Building Safe Spaces for Women and Youth in the Gaza Strip

Building Safe Spaces for Women and Youth in the Gaza Strip


Block by Block Workshops in the Gaza Strip empower women and youth to support post-conflict reconstruction by creating three inclusive community gardens.

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Building Safe Spaces for Women and Youth in the Gaza Strip

Living conditions are difficult in the Gaza Strip, but local women helped transform three neglected spaces into vibrant community gardens. Credit: UN-Habitat


Recovery in post-conflict Gaza, while complex and fragile, opens opportunity to include new voices in urban design. In an area deeply impacted by warfare and gender-based violence, the Belgian-funded program “Utilizing Digital Tools to Promote Human Rights and Create Inclusive Public Spaces in the Gaza Strip” aimed to build urban environments that support all residents, particularly women and children.

The selected site in Beit Lahia demonstrated great potential for transformation. Credit: UN-Habitat

The committee selected sites in Al-Shoka, Beit Lahia, and Al-Zawayada, three marginalized localities in the Gaza Strip characterized by a lack of public services and open, green spaces. These three locations each held an organized workshop to gather input from nearby residents and generate design proposals for the architects. Since 70% of the Gaza population is under the age of 30, the young demographic took a priority role in this innovative planning process.

We believe that full youth representation at all levels is a must to achieve peace, prosperity, and sustainable development, especially in a country characterized by its young population like Palestine. Therefore, we put youth at the center of our initiatives and programs.
— Zeyad Elshakra, UN-Habitat Palestine

Building Safe Spaces for Women and Youth, Block by Block

The Block by Block Workshops represented the first opportunity for local residents to actively participate in public development with the help of digital platforms. The first gathering took place in August 2017, when 30 participants used Minecraft to develop ideas for a community garden in Al-Shoka. The selected site was once the only green space in the Rafah district, but had been destroyed by warfare in 2014. The workshop focused on inclusive design and supporting women and youth. Women asked for park lighting, fencing, and a separate area dedicated to women and families. The resulting proposal included solar panels to power lights and municipal WiFi to keep residents connected.

In early 2018, 35 participants—mainly women and youth—attended a Block by Block Workshop focused on the Al-Shaima’ neighbourhood in Beit Lahia. The three-day agenda started with discussions about strong public space design, the benefit of community involvement, and a guided lesson in using Minecraft.

A team of women works to design the Beit Lahia community garden with the help of Minecraft. Credit: UN-Habitat

Building safe and inclusive public spaces by involving young people and women in the design and decision-making process, using a creative game such as Minecraft, carries a message of hope and ensures a safer environment, especially for women and girls.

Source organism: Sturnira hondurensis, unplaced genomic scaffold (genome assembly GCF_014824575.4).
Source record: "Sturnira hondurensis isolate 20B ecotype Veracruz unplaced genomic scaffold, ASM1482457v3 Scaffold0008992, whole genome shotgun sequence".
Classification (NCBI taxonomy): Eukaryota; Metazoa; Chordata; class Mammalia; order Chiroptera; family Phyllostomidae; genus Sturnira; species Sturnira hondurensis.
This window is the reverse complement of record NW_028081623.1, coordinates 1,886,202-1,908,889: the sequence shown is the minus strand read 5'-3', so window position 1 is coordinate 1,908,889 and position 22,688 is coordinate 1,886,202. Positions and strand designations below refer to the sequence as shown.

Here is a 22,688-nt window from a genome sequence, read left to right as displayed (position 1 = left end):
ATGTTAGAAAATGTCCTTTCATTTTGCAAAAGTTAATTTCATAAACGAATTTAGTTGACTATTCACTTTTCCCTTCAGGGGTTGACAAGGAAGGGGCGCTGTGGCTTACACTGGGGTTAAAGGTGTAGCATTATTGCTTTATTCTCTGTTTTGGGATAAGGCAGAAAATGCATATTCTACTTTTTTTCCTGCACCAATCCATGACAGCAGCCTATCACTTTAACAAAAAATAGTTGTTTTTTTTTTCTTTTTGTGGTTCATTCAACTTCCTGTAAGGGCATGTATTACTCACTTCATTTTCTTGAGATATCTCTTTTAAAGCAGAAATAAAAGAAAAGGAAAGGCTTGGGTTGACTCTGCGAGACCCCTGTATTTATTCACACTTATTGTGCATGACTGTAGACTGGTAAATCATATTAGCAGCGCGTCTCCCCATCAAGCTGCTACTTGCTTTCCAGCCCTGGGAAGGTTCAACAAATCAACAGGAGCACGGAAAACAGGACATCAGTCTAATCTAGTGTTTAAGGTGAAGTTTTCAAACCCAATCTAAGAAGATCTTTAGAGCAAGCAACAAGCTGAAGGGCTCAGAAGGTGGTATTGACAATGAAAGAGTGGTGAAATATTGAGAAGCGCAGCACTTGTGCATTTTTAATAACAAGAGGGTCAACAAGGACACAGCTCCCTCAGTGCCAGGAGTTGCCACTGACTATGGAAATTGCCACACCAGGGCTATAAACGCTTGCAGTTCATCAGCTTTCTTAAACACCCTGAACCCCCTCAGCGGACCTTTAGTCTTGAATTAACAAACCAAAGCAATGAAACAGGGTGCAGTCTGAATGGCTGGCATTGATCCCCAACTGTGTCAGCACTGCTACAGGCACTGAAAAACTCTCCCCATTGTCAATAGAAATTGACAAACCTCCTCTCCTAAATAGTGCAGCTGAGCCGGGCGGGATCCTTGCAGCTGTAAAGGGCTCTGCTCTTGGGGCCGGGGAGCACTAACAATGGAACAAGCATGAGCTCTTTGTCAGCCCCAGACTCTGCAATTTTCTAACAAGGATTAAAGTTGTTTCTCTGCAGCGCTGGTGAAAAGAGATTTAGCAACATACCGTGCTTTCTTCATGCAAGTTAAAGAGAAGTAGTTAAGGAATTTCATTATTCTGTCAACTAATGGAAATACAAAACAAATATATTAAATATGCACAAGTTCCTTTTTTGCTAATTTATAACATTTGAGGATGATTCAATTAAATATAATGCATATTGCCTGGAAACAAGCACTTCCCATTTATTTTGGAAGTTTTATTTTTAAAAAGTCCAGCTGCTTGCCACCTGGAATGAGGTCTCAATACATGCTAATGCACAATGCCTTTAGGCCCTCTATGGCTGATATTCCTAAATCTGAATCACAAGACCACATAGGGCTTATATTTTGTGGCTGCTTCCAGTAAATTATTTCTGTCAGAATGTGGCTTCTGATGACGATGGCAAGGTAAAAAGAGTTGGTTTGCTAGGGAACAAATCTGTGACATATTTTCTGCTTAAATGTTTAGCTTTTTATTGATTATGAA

— Eric De Muynck, Head of Development Cooperation, Consulate General of Belgium

In July 2018, 42 participants attended the second workshop to address plans for the Al-Farouq neighborhood in the town of Al-Zawayada, which sits in the middle of the Gaza Strip.

We are thankful for the opportunity to participate in developing our neighborhood using innovative digital tools. We are excited to see what we imagined become reality.
— Waseem, Block by Block Workshop participant


In January 2019, UN-Habitat and UN Women held a closing ceremony for “Utilizing Digital Tools to Promote Human Rights and Create Inclusive Public Spaces in the Gaza Strip.” The program’s success is evident in the three renovated spaces, all designed with women and youth at the forefront. Beit Lahia welcomed the Al Shaimaa community garden in August 2018. The most recent, the community garden in Al-Zawayada, was inaugurated with workshops and education for 4,450 local youth promoting civic engagement and gender equality. Together, the completed spaces expect to serve over 100,000 citizens.

The Beit Lahia site was transformed into a colorful and inclusive community garden. Credit: UN-Habitat

Our experience in the design and implementation processes was unique and special. It represented our ideas and visions and enhanced our sense of ownership. We feel this community garden belongs to all of us and we have to look after it, maintain it, and respect it.
— Manal Abu Farwa, Community Leader

By involving marginalized communities in a marginalized region, these projects were able to lift women and youth while creating community spaces and aiming to reduce gender-based violence. The collaboration during the design process and the employment of female architects helped advance this mission even further, resulting in more safe opportunities for all in the Gaza Strip.

More Resources

3D Minecraft Model of Gaza Strip on Sketchfab

Utilizing Minecraft as a tool for community participation to design a public space in Gaza Strip